ABOUT THE AUTHOR
Sandra Robbins is a former teacher and principal in the Tennessee public schools. She now writes full time and teaches as an adjunct college professor. She and her husband have four children and five grandchildren. Sandra is active in her church where she plays the organ and directs the handbell choir. Her love of mysteries can be traced to her childhood and the thrill of losing herself in the Nancy Drew mysteries.
PEDIGREED BLOOD LINES
by Sandra Robbins
Published by Spyglass Lane Mysteries
ABOUT THE BOOK
When Leigh Dennison's friend Addie Jordan is murdered and Leigh inherits her kennel of show dogs, Leigh finds herself a person of interest by the police in the crime. Leigh is determined to find the killer of the woman she loved like a mother and clear her name. Her list of suspects includes a homeless Vietnam veteran, a young high school dropout, the owner of a rival kennel, and the man with whom she's falling in love. As the clues begin to fall into place, Leigh finds out there's another reason why dogs are called man's best friend.
1. What gave you the inspiration for this book?
I heard about Barbour's new Heartsong Presents Mysteries line, and I thought I would try my hand at writing a cozy mystery. I grew up reading Nancy Drew and graduated to more sophisticated mysteries as I grew older. However, I think there's still a part of that young sleuth in me.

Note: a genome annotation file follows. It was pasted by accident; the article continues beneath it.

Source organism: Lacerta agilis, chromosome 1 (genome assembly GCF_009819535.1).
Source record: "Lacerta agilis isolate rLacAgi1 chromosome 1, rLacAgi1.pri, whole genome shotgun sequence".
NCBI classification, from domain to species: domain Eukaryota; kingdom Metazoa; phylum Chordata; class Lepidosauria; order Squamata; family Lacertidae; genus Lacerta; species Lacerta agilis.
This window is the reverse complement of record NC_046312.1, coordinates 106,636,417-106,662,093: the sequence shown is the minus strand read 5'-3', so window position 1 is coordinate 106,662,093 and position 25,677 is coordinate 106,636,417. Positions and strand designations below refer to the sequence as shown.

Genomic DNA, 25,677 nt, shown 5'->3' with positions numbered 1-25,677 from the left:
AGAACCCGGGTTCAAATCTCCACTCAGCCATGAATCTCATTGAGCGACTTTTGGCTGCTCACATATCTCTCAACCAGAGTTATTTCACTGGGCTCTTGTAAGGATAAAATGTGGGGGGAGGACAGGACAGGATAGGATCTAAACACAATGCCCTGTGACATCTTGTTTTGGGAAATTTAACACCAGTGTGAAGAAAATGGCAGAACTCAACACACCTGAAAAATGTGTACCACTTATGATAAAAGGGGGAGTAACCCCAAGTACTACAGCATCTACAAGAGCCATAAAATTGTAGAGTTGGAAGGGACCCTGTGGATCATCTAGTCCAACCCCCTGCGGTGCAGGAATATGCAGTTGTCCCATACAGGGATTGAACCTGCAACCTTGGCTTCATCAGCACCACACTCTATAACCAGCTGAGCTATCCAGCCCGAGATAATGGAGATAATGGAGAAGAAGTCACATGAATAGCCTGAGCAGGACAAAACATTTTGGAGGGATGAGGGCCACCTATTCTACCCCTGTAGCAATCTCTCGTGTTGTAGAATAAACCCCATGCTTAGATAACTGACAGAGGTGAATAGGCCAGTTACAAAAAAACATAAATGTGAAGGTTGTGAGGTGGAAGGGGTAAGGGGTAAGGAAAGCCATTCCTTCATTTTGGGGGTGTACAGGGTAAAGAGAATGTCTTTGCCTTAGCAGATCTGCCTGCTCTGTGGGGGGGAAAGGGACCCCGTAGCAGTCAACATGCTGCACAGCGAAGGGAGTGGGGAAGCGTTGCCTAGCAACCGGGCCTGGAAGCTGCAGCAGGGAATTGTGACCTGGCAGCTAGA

Before I began to write, I familiarized myself with all the ingredients of a cozy—a quirky character for a sleuth, a crime that happens off-scene, and red herrings thrown in to divert the reader. Barbour also requires a Christian theme to run through the story and at least 20% romance.
After understanding all the requirements, I began to consider all my interests and which ones could grab the attention of a reader. I'm a dog lover and dote on my Yorkshire terrier Belle. Since everyone knows that dogs are man's best friend, I thought a story set in a kennel for show dogs would be appealing.
2. How much of your own experiences influenced your characters? What aspects became traits that are theirs and theirs alone?
One of the most appealing things about a cozy mystery is the quirky cast of characters that inhabit the story. I spent a lot of years in education as a teacher and a principal, and one of the things I dealt with on a day-to-day basis was that many children today suffer from Attention Deficit Disorder. Of course many adults do, too, but there wasn't a name for it when they were growing up. I thought it would be interesting to write an adult character that suffers from ADD but also has a desire to solve mysteries.
One of the misconceptions about people who suffer from ADD is that they aren't very smart. On the contrary they are very intelligent people who have to find alternate ways of dealing with their inability to concentrate. I try to show that by the way Leigh deals with staying focused on a task. One of her traits is that every time she puts clothes in the washer she has to keep repeating put the soap in the washer, put the soap in the washer, or she knows the machine will grind its way through every cycle without detergent.